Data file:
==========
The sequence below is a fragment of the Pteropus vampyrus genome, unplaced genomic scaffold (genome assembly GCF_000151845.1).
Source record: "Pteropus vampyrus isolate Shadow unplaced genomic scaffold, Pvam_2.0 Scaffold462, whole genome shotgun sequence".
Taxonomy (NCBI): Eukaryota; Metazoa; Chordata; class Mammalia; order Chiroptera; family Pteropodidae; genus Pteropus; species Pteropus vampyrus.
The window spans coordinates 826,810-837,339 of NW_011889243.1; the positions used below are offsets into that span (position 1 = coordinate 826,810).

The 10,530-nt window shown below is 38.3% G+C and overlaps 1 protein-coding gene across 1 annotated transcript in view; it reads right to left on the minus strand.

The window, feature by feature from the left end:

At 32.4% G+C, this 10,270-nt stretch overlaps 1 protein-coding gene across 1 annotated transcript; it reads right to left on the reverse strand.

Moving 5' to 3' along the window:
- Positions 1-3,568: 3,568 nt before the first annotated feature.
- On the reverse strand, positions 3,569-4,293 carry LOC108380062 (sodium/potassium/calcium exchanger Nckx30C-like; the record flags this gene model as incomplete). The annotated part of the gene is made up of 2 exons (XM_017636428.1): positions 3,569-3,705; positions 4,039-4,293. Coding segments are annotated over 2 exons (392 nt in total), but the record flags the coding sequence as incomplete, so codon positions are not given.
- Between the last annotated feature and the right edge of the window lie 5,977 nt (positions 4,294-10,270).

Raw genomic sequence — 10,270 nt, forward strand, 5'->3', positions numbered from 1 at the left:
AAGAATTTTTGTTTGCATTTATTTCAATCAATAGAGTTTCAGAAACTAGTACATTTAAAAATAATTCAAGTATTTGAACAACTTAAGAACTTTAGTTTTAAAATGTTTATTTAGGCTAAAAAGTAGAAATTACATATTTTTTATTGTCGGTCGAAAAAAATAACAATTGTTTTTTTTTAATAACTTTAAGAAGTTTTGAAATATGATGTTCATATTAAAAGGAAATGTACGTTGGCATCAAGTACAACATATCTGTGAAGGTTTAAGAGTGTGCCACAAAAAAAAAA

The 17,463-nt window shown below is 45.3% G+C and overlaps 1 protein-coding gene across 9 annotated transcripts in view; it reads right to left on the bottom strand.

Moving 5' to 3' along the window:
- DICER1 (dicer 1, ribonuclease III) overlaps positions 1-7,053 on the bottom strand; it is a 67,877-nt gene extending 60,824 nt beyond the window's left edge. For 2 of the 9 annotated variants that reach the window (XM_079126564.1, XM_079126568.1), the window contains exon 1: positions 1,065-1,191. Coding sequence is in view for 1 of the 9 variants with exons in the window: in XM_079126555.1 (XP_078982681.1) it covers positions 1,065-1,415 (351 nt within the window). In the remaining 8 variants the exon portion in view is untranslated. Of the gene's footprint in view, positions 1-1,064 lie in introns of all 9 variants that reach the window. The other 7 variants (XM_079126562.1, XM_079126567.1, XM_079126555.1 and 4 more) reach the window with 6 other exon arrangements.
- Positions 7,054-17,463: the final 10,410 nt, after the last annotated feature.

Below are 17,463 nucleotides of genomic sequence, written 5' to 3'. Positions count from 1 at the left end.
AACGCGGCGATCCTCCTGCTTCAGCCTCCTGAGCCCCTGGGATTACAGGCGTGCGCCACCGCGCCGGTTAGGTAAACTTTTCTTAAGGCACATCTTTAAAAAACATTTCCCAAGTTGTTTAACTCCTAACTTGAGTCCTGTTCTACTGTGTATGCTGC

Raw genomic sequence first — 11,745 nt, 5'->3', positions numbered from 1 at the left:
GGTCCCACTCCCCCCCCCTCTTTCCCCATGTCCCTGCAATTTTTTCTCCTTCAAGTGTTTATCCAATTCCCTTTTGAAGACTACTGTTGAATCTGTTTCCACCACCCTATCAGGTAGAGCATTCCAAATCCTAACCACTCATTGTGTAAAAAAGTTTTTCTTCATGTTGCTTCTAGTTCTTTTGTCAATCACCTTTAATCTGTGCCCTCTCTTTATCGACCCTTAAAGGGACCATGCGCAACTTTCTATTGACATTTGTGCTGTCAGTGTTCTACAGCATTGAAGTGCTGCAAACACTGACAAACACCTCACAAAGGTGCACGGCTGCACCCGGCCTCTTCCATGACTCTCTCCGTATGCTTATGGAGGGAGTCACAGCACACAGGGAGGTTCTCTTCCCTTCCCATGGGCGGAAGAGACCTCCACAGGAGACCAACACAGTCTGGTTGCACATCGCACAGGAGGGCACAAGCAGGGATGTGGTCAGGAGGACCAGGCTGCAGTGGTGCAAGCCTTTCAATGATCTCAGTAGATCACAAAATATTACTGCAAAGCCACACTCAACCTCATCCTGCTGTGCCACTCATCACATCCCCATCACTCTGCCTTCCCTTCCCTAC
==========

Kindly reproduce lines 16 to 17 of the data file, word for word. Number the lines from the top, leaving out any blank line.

- DICER1 (dicer 1, ribonuclease III) overlaps positions 1-7,053 on the bottom strand; it is a 67,877-nt gene extending 60,824 nt beyond the window's left edge. For 2 of the 9 annotated variants that reach the window (XM_079126564.1, XM_079126568.1), the window contains exon 1: positions 1,065-1,191. Coding sequence is in view for 1 of the 9 variants with exons in the window: in XM_079126555.1 (XP_078982681.1) it covers positions 1,065-1,415 (351 nt within the window). In the remaining 8 variants the exon portion in view is untranslated. Of the gene's footprint in view, positions 1-1,064 lie in introns of all 9 variants that reach the window. The other 7 variants (XM_079126562.1, XM_079126567.1, XM_079126555.1 and 4 more) reach the window with 6 other exon arrangements.
- Positions 7,054-17,463: the final 10,410 nt, after the last annotated feature.